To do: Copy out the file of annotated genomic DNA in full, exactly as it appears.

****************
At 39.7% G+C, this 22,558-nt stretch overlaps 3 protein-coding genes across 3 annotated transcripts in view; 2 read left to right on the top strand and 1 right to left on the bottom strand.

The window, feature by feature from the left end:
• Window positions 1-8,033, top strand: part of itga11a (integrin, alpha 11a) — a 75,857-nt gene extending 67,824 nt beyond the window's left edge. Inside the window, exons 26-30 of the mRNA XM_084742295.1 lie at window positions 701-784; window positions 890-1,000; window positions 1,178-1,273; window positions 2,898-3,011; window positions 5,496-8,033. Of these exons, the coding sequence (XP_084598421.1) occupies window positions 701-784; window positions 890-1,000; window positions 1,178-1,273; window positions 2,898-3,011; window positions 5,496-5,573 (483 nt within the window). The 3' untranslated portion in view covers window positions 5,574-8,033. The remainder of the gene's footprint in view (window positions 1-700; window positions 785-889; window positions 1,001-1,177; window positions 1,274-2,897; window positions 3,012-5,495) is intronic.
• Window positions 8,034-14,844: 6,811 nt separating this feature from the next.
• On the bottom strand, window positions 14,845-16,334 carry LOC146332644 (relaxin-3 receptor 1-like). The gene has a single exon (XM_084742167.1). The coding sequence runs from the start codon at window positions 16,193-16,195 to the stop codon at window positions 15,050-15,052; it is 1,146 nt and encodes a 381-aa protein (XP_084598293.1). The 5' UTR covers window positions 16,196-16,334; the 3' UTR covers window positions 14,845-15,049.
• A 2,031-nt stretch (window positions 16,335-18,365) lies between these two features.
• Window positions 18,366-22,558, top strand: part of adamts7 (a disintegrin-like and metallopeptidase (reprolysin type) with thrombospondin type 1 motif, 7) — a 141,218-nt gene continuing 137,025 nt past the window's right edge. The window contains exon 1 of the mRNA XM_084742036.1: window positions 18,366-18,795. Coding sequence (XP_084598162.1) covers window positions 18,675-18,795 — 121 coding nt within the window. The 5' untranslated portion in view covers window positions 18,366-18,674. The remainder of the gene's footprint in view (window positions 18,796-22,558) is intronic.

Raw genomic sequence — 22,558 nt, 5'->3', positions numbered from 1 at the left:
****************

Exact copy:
At 39.7% G+C, this 22,558-nt stretch overlaps 3 protein-coding genes across 3 annotated transcripts in view; 2 read left to right on the top strand and 1 right to left on the bottom strand.

The window, feature by feature from the left end:
• Window positions 1-8,033, top strand: part of itga11a (integrin, alpha 11a) — a 75,857-nt gene extending 67,824 nt beyond the window's left edge. Inside the window, exons 26-30 of the mRNA XM_084742295.1 lie at window positions 701-784; window positions 890-1,000; window positions 1,178-1,273; window positions 2,898-3,011; window positions 5,496-8,033. Of these exons, the coding sequence (XP_084598421.1) occupies window positions 701-784; window positions 890-1,000; window positions 1,178-1,273; window positions 2,898-3,011; window positions 5,496-5,573 (483 nt within the window). The 3' untranslated portion in view covers window positions 5,574-8,033. The remainder of the gene's footprint in view (window positions 1-700; window positions 785-889; window positions 1,001-1,177; window positions 1,274-2,897; window positions 3,012-5,495) is intronic.
• Window positions 8,034-14,844: 6,811 nt separating this feature from the next.
• On the bottom strand, window positions 14,845-16,334 carry LOC146332644 (relaxin-3 receptor 1-like). The gene has a single exon (XM_084742167.1). The coding sequence runs from the start codon at window positions 16,193-16,195 to the stop codon at window positions 15,050-15,052; it is 1,146 nt and encodes a 381-aa protein (XP_084598293.1). The 5' UTR covers window positions 16,196-16,334; the 3' UTR covers window positions 14,845-15,049.
• A 2,031-nt stretch (window positions 16,335-18,365) lies between these two features.
• Window positions 18,366-22,558, top strand: part of adamts7 (a disintegrin-like and metallopeptidase (reprolysin type) with thrombospondin type 1 motif, 7) — a 141,218-nt gene continuing 137,025 nt past the window's right edge. The window contains exon 1 of the mRNA XM_084742036.1: window positions 18,366-18,795. Coding sequence (XP_084598162.1) covers window positions 18,675-18,795 — 121 coding nt within the window. The 5' untranslated portion in view covers window positions 18,366-18,674. The remainder of the gene's footprint in view (window positions 18,796-22,558) is intronic.

Raw genomic sequence — 22,558 nt, 5'->3', positions numbered from 1 at the left: